Perhaps the most enjoyable aspect of golf to an outside is its fanciful use of birds to represent good shots, but how did these birds come about? The event is surprisingly well documented and we know the exact time and place it occurred, but there is important knowledge to know beforehand.
Bird = Cool?
In the late 19th century to the early 20th century bird was very common slang among people. The word was today’s equivalent of cool, so common golf dialogue would look something along the lines of, “That was a bird of a shot!” This was common until in 1903 at the Atlantic City Country Club a group of golfers including Ab Smith were playing a round of golf. They decided that if one of them plays a hole under par then they should win twice the money agreed upon in betting. The next time they hit under par they called it a birdie, thus beginning a term that has stood the test of time. There is now a plaque that celebrates the occurrence at the hole that it occurred. The term gained usage in the early 1910s, and slowly spread outside the United States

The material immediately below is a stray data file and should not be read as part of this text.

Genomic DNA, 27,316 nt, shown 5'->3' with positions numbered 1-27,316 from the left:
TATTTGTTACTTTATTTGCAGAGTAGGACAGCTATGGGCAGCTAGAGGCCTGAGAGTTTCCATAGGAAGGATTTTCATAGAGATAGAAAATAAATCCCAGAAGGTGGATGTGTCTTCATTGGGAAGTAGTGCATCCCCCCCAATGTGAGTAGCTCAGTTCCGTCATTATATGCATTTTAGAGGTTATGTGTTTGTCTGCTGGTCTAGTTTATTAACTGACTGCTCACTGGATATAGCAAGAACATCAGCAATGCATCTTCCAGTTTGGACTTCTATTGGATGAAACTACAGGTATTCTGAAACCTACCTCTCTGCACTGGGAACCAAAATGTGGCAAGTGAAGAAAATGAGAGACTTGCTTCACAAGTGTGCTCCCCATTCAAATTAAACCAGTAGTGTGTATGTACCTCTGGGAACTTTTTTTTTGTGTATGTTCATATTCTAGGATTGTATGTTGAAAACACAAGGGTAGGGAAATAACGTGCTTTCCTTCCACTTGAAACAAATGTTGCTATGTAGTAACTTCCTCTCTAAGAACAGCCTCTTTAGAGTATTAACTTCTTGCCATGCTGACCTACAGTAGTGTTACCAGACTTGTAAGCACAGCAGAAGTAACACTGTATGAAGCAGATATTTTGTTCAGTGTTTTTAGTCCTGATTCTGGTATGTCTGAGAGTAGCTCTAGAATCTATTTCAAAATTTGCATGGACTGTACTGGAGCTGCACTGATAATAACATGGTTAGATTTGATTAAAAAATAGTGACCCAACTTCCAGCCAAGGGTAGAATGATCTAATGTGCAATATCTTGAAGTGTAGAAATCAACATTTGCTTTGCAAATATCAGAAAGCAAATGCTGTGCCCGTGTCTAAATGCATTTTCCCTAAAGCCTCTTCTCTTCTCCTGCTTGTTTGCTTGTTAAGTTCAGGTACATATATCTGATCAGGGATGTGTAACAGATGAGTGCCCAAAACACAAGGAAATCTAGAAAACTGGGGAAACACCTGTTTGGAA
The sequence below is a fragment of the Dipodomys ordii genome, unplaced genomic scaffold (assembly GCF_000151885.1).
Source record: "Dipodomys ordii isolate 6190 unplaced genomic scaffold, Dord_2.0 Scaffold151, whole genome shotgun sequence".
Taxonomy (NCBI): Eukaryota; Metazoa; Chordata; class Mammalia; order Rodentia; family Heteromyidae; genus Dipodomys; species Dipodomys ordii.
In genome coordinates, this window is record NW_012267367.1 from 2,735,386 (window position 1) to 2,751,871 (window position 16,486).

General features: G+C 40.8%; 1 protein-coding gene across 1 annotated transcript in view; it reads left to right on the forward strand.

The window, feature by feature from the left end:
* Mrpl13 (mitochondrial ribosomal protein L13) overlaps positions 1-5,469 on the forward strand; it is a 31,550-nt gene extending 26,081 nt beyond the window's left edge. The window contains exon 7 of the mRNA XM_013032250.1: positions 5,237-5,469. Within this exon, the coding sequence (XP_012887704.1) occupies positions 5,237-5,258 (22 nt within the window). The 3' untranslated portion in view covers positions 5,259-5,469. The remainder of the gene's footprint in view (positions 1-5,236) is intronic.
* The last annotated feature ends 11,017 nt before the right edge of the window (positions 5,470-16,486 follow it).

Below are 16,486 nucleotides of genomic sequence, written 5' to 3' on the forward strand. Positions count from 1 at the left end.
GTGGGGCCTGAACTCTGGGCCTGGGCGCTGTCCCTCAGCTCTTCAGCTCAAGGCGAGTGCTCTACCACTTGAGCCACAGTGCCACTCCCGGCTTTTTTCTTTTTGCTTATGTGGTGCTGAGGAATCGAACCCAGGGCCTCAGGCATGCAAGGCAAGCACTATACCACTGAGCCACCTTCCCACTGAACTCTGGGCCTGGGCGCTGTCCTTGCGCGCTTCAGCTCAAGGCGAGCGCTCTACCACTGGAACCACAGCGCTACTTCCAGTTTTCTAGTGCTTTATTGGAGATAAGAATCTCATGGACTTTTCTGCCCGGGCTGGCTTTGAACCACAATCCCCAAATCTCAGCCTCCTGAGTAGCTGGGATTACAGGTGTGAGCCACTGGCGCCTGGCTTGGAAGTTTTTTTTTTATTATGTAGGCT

The other birds
The term Eagle, Albatross, and Condor all came about from a need to specify a word greater than a bridie. What is better than a common bird? an Eagle! This line of thinking then brought about the term Albatross, or three under par, and the Condor, four under par (which has only been verified to happen six times in history). If a golfer were to hypothetically shoot five under par, then that would be an ostrich, which has never happened in recorded history. The main issue being that a golfer would have to get a hole in one of a par six, which most golfers go their entire lives without playing, or shoot two on a par seven, which there are only a handful of. Even further there is a phoenix, for 6 under par, although this shot is essentially impossible with our current club technology.
It seems that golfers still use the bird names purely because it is fun, and that is what golf is about, fun. It’s a shame that the most common bird on golf courses, the turkey, goes unrecognized however (maybe 7 under par?). Hopefully, during your next round of golf you can show off to your friends your new 20th century slang and knowledge of birds.
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